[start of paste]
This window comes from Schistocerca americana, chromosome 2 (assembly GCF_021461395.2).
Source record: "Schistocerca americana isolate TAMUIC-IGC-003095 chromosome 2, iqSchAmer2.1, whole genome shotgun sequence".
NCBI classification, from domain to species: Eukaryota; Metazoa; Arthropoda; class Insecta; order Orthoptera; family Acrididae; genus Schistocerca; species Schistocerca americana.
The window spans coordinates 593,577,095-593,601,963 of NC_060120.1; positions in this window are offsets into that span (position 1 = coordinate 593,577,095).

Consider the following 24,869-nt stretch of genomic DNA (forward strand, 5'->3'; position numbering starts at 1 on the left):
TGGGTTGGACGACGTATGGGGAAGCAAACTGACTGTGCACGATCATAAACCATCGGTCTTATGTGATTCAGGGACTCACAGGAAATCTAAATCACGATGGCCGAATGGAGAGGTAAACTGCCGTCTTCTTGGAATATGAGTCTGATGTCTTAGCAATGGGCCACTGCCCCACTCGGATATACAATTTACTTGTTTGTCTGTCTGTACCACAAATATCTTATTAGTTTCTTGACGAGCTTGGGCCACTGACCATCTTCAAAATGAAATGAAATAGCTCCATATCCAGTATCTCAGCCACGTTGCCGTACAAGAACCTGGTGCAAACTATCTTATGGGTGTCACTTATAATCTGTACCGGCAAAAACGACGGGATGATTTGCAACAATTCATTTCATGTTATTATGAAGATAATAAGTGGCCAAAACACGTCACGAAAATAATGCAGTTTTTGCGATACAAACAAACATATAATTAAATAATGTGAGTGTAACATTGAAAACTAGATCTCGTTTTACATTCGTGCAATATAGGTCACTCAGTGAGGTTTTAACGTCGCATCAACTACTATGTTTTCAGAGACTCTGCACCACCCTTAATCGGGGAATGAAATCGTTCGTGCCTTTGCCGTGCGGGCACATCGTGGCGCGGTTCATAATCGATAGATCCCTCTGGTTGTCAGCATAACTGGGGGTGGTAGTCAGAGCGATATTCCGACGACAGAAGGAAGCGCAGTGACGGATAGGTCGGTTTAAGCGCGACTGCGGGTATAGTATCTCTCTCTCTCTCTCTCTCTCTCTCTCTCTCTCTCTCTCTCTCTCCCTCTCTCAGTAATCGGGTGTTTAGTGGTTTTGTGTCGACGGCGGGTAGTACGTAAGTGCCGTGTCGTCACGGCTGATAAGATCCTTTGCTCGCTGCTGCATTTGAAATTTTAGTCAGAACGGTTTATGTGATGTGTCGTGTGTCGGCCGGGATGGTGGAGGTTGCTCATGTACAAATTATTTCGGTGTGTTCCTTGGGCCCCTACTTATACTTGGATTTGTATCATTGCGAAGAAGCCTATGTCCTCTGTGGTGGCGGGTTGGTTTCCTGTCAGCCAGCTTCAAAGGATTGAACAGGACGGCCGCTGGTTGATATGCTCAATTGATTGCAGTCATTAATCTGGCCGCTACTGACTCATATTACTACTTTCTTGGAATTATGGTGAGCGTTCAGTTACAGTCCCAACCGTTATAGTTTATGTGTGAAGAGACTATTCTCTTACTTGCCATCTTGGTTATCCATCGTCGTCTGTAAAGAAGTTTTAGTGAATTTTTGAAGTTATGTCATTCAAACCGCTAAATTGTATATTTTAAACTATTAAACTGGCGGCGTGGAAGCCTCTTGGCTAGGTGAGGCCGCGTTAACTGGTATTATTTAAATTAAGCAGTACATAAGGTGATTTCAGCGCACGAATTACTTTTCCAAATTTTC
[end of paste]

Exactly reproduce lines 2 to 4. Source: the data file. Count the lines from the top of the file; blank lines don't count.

Source record: "Schistocerca americana isolate TAMUIC-IGC-003095 chromosome 2, iqSchAmer2.1, whole genome shotgun sequence".
NCBI classification, from domain to species: Eukaryota; Metazoa; Arthropoda; class Insecta; order Orthoptera; family Acrididae; genus Schistocerca; species Schistocerca americana.
The window spans coordinates 593,577,095-593,601,963 of NC_060120.1; positions in this window are offsets into that span (position 1 = coordinate 593,577,095).